I recently learned about an old electrical wiring method called knob-and-tube that could potentially save me thousands of dollars on rewiring costs in my old house. As a homeowner with an outdated electrical system, I was intrigued to learn more.
What is Knob-and-Tube Wiring?
Knob-and-tube (K&T) is an early standardized method of electrical wiring used from about 1880 to the 1940s. It consists of insulated copper conductors passing through ceramic knobs mounted on wood framing and supported by porcelain tube insulators where wires enter electrical boxes.
This old-fashioned wiring system has some key advantages:
- Open air design dissipates heat efficiently
- Ceramic and porcelain are more fire-resistant than modern PVC insulation
- Wires are not bundled together so one hot wire cannot overheat others
Surprisingly, K&T wiring can still be serviceable and safe when properly maintained.
Why Rewiring is Often Recommended
Many electricians and inspectors automatically condemn K&T wiring and recommend full rewiring with modern NM cable (Romex) instead. Their concerns are understandable:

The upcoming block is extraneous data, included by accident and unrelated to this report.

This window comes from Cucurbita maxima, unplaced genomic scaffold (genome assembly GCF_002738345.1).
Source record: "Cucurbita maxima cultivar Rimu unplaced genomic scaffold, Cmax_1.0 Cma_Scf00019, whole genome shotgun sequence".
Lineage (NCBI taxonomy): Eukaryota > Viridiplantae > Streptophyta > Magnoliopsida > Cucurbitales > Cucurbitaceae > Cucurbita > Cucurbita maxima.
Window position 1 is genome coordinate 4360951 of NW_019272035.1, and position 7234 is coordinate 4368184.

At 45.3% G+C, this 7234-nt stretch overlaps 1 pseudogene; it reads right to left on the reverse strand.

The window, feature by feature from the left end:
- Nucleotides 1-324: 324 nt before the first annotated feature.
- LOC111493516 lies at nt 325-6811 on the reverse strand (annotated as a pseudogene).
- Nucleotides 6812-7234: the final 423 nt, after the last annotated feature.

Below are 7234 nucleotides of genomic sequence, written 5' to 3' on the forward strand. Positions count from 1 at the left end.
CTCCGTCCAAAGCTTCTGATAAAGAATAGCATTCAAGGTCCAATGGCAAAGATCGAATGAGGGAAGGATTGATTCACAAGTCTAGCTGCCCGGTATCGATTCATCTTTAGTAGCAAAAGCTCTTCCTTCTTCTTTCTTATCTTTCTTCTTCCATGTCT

- Insulation dries out over time, allowing shorts
- Materials become brittle with age
- Alterations can compromise safety
- No ground wire for shock protection
- Inadequate for modern loads
However, rewiring a whole house with Romex can cost tens of thousands of dollars. Determining if K&T can be serviced safely could save me a lot of money.
Evaluating Your Existing Knob-and-Tube Wiring
Here are some steps I plan to take to evaluate the K&T wiring in my house:
- Check for hot spots or scorch marks indicating faults
- Look for cracked insulators or damaged wiring
- Verify proper separation between hot and neutral wires
- Plug high-draw appliances like space heaters into each circuit
- Turn on all lights and outlets to check for tripped breakers
- Consider having an electrician do load testing
- Use a megohmmeter to test insulation resistance. Lower than 1 megohm could indicate problems
- Remove any splices exposed in attics or wall cavities
- Properly terminate wires in covered electrical boxes
Making Knob-and-Tube Wiring Safer
If the K&T wiring checks out, there are some upgrades I can make to improve safety:
- Add GFCI outlets for shock protection
- Upgrade the electrical panel if needed for capacity
- Have an electrician install a grounding retrofit system
- Use arc fault circuit interrupters (AFCIs) to prevent fires
- Isolate high-draw circuits like kitchen or laundry on modern wiring
Properly maintained K&T can be reasonably safe for continued use. I plan to have a licensed electrician assess my system to see if targeted upgrades could save me the major expense of rewiring the whole house. With the right approach, this forgotten wiring method could really pay off!